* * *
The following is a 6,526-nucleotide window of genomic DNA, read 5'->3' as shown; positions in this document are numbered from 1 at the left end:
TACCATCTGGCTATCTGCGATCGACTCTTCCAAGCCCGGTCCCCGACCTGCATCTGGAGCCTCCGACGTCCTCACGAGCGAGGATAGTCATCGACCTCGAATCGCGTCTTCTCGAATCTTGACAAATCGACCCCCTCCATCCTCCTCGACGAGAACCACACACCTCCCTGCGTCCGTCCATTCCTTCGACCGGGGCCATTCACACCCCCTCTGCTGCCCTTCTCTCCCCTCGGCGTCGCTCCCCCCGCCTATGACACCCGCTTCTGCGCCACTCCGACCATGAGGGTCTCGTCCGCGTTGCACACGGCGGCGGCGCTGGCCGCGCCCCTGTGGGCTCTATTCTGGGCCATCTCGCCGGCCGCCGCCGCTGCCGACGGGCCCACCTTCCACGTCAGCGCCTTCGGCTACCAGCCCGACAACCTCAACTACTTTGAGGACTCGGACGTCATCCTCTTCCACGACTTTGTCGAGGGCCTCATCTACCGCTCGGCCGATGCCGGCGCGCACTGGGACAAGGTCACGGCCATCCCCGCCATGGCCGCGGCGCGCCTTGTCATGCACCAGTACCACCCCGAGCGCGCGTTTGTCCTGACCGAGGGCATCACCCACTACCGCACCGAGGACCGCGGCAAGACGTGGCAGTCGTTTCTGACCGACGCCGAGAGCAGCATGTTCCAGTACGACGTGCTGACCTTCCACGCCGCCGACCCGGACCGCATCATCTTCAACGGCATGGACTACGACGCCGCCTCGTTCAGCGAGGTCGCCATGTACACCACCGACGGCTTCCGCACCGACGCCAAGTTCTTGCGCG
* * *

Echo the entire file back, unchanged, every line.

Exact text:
The following is a 6,526-nucleotide window of genomic DNA, read 5'->3' as shown; positions in this document are numbered from 1 at the left end:
TACCATCTGGCTATCTGCGATCGACTCTTCCAAGCCCGGTCCCCGACCTGCATCTGGAGCCTCCGACGTCCTCACGAGCGAGGATAGTCATCGACCTCGAATCGCGTCTTCTCGAATCTTGACAAATCGACCCCCTCCATCCTCCTCGACGAGAACCACACACCTCCCTGCGTCCGTCCATTCCTTCGACCGGGGCCATTCACACCCCCTCTGCTGCCCTTCTCTCCCCTCGGCGTCGCTCCCCCCGCCTATGACACCCGCTTCTGCGCCACTCCGACCATGAGGGTCTCGTCCGCGTTGCACACGGCGGCGGCGCTGGCCGCGCCCCTGTGGGCTCTATTCTGGGCCATCTCGCCGGCCGCCGCCGCTGCCGACGGGCCCACCTTCCACGTCAGCGCCTTCGGCTACCAGCCCGACAACCTCAACTACTTTGAGGACTCGGACGTCATCCTCTTCCACGACTTTGTCGAGGGCCTCATCTACCGCTCGGCCGATGCCGGCGCGCACTGGGACAAGGTCACGGCCATCCCCGCCATGGCCGCGGCGCGCCTTGTCATGCACCAGTACCACCCCGAGCGCGCGTTTGTCCTGACCGAGGGCATCACCCACTACCGCACCGAGGACCGCGGCAAGACGTGGCAGTCGTTTCTGACCGACGCCGAGAGCAGCATGTTCCAGTACGACGTGCTGACCTTCCACGCCGCCGACCCGGACCGCATCATCTTCAACGGCATGGACTACGACGCCGCCTCGTTCAGCGAGGTCGCCATGTACACCACCGACGGCTTCCGCACCGACGCCAAGTTCTTGCGCG